María Dueñas this year. Her energetic and authoritative performances in the virtual 2021 Menuhin Competition in May landed her First Prize in the Senior Division, as well as the competition's Audience Award. Though she was just 18 years old, it wasn't her first win - in 2017 she won First Prize at the Zhuhai Mozart International Competition in China, and in 2018 she won first Prize at the Vladimir Spivakov International Competition in Russia. In 2019, she was named artist of the month in Musical America. Just earlier this year she won First Prize in the the Getting to Carnegie Competition, which will bring her to Carnegie Hall in January 2022.It may not be as fun to perform over a computer livestream, without an audience, but that didn't stop Spanish violinist
"I wouldn't be a musician if I didn't love to perform," Dueñas told me in a Zoom interview earlier this summer. "It has been difficult for me (during the pandemic) because I miss the energy coming from the audience. That was really missing during the pandemic, when we had to record or do live streams. It made me realize how important these feelings are, of connecting with the audience."
This week Dueñas will hit another 2021 highlight - and this time with a live audience: on Thursday she'll take the stage at the Hollywood Bowl with cellist Alisa Weilerstein and pianist Sergio Tiempo to perform the Beethoven Triple Concerto with the Los Angeles Philharmonic and conductor Gustavo Dudamel. (Click here for more information.) She is already scheduled to perform again with the LA Phil in May 2022, when she will premiere a concerto being written for her by Gabriela Ortiz.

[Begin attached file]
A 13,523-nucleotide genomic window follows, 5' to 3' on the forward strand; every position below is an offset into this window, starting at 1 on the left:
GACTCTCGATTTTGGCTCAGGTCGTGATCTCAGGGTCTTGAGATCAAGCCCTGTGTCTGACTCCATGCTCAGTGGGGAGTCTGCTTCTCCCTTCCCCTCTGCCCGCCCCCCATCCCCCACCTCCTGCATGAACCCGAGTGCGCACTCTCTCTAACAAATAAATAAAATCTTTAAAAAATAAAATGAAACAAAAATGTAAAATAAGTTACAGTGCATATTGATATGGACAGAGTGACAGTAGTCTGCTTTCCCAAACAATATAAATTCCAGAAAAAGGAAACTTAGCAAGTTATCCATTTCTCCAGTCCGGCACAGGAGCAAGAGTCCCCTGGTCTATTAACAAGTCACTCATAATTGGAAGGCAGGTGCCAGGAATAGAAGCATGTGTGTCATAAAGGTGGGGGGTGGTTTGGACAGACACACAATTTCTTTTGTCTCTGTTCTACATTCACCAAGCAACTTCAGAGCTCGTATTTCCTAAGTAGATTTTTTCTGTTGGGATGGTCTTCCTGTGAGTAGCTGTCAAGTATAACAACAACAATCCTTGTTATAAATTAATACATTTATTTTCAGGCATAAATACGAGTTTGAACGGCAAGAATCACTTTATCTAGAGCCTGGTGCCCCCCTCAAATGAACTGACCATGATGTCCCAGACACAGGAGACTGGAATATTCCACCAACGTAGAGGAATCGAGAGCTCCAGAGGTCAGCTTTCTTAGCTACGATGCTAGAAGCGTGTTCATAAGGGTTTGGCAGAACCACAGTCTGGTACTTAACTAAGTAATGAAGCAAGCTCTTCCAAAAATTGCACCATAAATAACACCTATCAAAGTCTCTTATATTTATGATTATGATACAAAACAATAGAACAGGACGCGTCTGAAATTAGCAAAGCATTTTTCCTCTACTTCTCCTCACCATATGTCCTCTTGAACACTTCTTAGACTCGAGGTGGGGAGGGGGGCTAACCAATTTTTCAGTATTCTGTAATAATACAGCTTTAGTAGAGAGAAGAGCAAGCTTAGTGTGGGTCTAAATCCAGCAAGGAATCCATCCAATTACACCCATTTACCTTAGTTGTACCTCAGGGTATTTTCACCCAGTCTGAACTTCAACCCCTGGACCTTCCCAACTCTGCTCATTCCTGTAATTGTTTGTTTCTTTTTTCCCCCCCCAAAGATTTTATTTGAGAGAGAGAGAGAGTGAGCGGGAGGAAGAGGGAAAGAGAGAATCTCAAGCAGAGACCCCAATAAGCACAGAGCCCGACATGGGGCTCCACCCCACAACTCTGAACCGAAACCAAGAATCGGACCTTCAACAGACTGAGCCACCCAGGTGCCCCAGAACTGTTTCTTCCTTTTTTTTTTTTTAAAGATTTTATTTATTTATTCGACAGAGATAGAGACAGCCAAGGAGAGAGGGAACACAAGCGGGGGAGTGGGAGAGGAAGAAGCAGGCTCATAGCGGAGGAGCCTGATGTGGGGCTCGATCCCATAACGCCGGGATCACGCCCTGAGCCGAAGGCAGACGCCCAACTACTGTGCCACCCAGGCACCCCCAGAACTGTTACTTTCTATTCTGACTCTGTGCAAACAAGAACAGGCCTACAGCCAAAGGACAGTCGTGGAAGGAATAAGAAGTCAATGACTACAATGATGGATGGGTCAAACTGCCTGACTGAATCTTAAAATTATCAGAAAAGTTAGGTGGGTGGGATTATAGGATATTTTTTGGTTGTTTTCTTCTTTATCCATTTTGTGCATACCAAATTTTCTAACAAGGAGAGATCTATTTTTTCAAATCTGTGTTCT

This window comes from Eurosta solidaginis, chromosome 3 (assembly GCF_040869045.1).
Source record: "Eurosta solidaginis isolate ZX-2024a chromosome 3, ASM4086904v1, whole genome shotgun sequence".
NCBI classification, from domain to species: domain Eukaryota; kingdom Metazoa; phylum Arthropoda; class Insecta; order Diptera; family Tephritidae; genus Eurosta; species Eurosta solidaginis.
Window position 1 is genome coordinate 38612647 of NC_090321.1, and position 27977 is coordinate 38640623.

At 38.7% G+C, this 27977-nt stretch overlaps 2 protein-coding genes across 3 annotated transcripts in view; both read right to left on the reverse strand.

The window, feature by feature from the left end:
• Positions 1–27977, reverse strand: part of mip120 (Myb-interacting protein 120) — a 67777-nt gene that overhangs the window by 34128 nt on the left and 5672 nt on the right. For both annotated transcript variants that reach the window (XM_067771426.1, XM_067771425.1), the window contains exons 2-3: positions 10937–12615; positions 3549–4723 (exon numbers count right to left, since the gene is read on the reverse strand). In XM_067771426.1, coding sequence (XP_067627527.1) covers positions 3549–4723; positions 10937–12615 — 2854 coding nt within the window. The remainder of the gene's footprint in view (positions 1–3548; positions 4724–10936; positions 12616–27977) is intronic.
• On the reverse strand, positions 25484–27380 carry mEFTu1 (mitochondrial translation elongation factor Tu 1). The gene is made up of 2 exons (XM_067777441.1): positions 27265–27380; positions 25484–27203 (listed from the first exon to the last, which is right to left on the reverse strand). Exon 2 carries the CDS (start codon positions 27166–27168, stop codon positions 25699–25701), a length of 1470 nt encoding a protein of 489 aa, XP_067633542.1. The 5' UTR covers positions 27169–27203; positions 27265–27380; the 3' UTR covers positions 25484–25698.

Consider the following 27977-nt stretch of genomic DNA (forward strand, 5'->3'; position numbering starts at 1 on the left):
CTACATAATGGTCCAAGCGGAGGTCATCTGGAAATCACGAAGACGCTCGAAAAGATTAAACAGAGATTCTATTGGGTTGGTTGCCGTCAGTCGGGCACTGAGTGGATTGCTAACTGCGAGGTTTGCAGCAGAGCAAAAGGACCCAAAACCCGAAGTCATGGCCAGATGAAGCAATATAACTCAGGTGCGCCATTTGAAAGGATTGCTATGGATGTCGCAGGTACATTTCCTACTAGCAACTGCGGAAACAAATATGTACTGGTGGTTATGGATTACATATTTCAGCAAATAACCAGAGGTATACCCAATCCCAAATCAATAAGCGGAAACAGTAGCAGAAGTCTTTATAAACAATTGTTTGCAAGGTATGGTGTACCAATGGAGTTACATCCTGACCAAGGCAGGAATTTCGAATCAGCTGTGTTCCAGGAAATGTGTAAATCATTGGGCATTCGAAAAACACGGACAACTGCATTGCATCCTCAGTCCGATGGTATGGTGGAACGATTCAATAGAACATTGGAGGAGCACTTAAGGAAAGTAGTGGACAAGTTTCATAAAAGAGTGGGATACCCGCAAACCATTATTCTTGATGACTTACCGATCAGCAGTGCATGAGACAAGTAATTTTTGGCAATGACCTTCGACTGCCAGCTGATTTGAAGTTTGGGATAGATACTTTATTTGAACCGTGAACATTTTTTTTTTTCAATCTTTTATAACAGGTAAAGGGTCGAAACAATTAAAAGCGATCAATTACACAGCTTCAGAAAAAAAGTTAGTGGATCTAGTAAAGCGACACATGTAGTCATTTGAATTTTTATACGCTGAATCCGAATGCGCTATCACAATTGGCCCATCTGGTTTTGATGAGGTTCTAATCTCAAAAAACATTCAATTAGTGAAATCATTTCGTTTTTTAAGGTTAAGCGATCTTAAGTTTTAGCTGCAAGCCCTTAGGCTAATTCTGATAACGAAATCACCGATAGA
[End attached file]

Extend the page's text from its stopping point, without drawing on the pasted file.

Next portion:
One might think that a violinist who wins major competitions and lands opportunities to perform in the Hollywood Bowl and Carnegie Hall before reaching age 20 might have come from a musical family, but "no one in my family was a musician or played any instruments," Dueñas said. However, her parents do love classical music. Growing up in Granada, Spain, "we were listening to music every day in the car, going to school. I remember growing up with the historical recordings of violinists like Menuhin, Heifetz and Oistrakh. That's how it started. And of course, I also went to a lot of classical concerts."
Dueñas was six when she started violin, and her two younger sisters, Julia and Daniela, started soon thereafter - one plays the violin and the other plays the cello.
In 2014, her family moved from Spain to Dresden, Germany, then to Vienna so that Dueñas could study with Professor Boris Kuschnir at the Music and Arts University of the City of Vienna and Graz University. She has been studying with him for the last five years.
"I was always very serious about the violin," Dueñas said. "I wanted to experience new things, to learn about other cultures and other points of view. That's why it was important to me to move somewhere else to study. I'm so happy to be in Vienna - it's such an amazing city, with lots of opportunities."
She is grateful to her family for making that happen. "It is so unbelievable that my family uprooted everything we had in Spain to move to Vienna with me, and with my sisters, who are also studying here," Dueñas said. "It's such a huge sacrifice. Without their help, this would not have been possible at all."
And when it comes to Kuschnir, "he's an incredible teacher, and an incredible person as well," Dueñas said. "That is what inspires me the most. He really considers each student's individual needs."
After being delayed for a year, the Menuhin Competition took place completely virtually in spring 2021. Originally, it was to have taken place in Richmond, Virginia, alongside a host of special activities.
"The whole competition was online, so I recorded three rounds here in Vienna," Dueñas said. "It was very different, but for me it was also a major source for learning -- after you analyze your recording, you can learn a lot of things. It was very unusual but I'm glad they still made a competition happen."